We all know that certain sectors of the global economy continue to suffer from the effects of the pandemic, but UK car production is really feeling the pain. June was the second lowest production for that month since 1953 and now July’s production of 53,438 vehicles is the worst for that month since 1956, down 38% on last year.
Hit by the almost perfect storm of staff and chip shortages, car manufacturers are struggling. In the UK, the so called “pingdemic” had a big impact as the National Health covid app “pinged” workers instructing them home to isolate during July. Although new government rules brought in during August should help alleviate the staff shortage, the chip shortage is far from over.
Malaysia has emerged as the major player in chip production especially the testing and packaging, which is the last phase of semiconductor production. Electronics and electrical products account for 39% of Malaysia’s exports according to data from the Ministry of Trade.
With Covid-19 shutting Malaysian plants, seven-day average daily infections pushed up through 20,000 earlier this month from 5,000 in late June, the shortage of chips looks to continue. The government is on a massive vaccination programme with officials working with large companies to vaccinate entire staff, endeavouring to keep the economy open after a third shutdown.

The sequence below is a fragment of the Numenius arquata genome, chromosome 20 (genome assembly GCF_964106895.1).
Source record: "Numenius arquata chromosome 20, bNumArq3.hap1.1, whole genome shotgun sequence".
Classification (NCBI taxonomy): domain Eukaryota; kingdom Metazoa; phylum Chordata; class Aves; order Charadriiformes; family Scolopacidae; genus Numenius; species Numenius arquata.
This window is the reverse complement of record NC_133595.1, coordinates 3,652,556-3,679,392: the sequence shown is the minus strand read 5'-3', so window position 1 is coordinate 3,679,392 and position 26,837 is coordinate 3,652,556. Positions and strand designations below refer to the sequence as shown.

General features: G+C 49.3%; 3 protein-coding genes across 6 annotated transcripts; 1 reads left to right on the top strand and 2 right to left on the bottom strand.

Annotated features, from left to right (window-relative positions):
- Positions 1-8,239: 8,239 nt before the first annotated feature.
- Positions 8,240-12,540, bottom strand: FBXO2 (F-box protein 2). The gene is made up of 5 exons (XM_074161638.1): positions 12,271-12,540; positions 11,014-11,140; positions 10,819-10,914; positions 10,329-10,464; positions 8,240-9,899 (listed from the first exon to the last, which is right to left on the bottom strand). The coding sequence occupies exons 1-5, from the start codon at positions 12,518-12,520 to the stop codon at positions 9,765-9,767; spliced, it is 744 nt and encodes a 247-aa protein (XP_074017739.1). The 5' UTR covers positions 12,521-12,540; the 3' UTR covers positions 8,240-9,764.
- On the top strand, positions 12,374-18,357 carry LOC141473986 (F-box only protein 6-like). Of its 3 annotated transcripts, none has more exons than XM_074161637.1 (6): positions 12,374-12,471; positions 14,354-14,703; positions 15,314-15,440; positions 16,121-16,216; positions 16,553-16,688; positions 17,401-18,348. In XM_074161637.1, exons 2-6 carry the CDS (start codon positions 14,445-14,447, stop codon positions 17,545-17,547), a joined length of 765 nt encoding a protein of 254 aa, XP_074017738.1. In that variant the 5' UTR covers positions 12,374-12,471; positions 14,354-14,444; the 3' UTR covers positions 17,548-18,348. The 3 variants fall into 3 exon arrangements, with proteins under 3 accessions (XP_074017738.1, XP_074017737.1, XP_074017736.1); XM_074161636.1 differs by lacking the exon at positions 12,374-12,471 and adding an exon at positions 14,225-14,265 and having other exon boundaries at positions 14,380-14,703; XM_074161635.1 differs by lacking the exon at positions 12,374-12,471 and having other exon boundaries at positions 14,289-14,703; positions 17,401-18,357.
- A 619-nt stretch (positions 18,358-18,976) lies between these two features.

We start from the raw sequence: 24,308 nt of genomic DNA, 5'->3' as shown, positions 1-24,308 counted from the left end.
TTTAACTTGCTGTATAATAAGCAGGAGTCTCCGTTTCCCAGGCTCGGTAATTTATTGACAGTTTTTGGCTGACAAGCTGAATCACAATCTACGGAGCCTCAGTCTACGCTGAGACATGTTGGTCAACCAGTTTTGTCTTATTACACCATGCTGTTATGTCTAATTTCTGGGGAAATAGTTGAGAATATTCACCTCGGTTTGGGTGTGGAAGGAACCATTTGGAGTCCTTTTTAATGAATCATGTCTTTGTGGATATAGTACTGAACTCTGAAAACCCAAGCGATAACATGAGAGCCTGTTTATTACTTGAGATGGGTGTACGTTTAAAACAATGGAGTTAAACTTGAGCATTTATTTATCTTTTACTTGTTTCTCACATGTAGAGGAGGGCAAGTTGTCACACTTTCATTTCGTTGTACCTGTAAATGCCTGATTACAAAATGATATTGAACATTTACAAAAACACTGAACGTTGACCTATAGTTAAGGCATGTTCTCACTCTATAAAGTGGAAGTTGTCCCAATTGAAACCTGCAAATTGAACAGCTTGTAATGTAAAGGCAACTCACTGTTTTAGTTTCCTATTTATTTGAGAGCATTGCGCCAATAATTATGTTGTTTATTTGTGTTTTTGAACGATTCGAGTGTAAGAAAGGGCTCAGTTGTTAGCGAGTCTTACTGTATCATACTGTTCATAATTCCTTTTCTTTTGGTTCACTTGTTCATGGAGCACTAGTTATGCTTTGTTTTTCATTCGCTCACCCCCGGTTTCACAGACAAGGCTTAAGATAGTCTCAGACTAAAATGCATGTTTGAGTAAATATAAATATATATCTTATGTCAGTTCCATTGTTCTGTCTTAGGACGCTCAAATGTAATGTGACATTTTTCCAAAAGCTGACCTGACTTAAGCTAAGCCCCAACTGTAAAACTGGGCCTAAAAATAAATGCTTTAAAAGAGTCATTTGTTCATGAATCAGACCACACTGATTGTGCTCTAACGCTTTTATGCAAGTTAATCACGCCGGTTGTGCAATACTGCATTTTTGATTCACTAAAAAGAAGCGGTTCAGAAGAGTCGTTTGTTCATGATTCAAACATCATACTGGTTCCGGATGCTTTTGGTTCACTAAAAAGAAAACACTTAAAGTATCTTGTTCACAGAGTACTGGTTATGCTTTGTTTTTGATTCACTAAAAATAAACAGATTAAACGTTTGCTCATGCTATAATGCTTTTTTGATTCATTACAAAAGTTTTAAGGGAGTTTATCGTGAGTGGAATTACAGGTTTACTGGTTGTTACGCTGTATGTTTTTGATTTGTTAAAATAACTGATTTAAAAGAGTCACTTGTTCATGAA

Not only UK car production is struggling: Ford announced it will suspend production of its F-150 pick-up truck at one US based plant due to a semiconductor related part shortage and Nissan and General Motors has warned of component shortages due to Malaysia’s lockdowns, with the Japanese carmaker shutting down production lines at two of its facilities.
Elsewhere, we await the thoughts of Fed Chair Powell this evening UK time, 10 am Washington time, to see if any further clues are forthcoming regarding a taper timetable. We shall report after the long UK weekend with our last UK bank holiday Monday until the December holidays arrive.
Have a good weekend, longer for some.